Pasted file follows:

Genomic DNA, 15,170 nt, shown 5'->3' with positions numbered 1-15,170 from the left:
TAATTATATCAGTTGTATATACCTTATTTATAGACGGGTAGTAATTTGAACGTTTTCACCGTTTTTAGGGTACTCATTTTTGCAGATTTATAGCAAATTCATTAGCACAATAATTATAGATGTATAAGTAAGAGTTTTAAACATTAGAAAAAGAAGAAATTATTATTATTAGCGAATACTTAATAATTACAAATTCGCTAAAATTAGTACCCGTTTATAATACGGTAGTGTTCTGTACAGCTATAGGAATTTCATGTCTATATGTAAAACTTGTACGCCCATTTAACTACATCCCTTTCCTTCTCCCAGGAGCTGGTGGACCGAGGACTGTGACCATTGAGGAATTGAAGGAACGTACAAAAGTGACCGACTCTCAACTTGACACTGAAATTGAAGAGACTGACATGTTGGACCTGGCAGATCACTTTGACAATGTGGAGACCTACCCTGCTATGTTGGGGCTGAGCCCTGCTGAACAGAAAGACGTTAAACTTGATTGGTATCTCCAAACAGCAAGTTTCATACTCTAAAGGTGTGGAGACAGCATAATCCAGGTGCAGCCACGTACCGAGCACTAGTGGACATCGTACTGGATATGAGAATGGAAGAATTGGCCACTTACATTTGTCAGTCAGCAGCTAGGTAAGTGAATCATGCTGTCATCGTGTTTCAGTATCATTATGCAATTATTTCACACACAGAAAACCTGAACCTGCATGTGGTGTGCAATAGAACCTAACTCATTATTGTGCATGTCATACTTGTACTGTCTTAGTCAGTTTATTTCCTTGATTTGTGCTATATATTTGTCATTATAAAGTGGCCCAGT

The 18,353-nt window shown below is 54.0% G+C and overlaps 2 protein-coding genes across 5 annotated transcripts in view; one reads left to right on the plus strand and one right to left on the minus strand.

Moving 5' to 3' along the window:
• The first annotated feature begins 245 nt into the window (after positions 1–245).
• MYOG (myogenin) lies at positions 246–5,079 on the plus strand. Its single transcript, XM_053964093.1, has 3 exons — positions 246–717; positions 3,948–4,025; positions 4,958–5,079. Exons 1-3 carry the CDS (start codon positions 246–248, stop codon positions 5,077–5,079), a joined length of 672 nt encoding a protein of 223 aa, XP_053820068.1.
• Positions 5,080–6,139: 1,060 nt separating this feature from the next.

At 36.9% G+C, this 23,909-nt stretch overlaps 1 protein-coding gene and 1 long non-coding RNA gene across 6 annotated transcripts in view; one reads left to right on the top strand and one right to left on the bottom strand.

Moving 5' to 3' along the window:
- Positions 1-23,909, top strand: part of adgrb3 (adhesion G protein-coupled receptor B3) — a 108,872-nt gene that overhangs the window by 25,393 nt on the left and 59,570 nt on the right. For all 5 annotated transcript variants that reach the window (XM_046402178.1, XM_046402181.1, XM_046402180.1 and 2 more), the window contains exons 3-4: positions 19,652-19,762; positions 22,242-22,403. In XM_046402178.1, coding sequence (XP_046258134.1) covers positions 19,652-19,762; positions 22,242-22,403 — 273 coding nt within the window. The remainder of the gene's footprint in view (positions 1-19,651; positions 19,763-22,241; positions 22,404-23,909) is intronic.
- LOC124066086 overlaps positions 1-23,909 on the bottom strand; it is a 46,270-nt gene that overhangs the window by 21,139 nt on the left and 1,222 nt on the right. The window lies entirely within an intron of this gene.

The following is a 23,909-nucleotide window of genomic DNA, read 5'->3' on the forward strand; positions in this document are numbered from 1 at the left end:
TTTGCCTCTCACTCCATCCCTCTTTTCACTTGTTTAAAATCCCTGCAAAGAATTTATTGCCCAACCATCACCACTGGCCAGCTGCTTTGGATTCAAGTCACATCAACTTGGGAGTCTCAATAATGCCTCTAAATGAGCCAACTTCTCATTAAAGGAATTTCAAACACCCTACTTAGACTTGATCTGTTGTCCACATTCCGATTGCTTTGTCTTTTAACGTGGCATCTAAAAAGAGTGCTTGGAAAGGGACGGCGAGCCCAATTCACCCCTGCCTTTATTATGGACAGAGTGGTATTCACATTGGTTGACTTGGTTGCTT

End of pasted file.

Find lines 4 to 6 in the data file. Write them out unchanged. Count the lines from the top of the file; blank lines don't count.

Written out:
Moving 5' to 3' along the window:
• The first annotated feature begins 245 nt into the window (after positions 1–245).
• MYOG (myogenin) lies at positions 246–5,079 on the plus strand. Its single transcript, XM_053964093.1, has 3 exons — positions 246–717; positions 3,948–4,025; positions 4,958–5,079. Exons 1-3 carry the CDS (start codon positions 246–248, stop codon positions 5,077–5,079), a joined length of 672 nt encoding a protein of 223 aa, XP_053820068.1.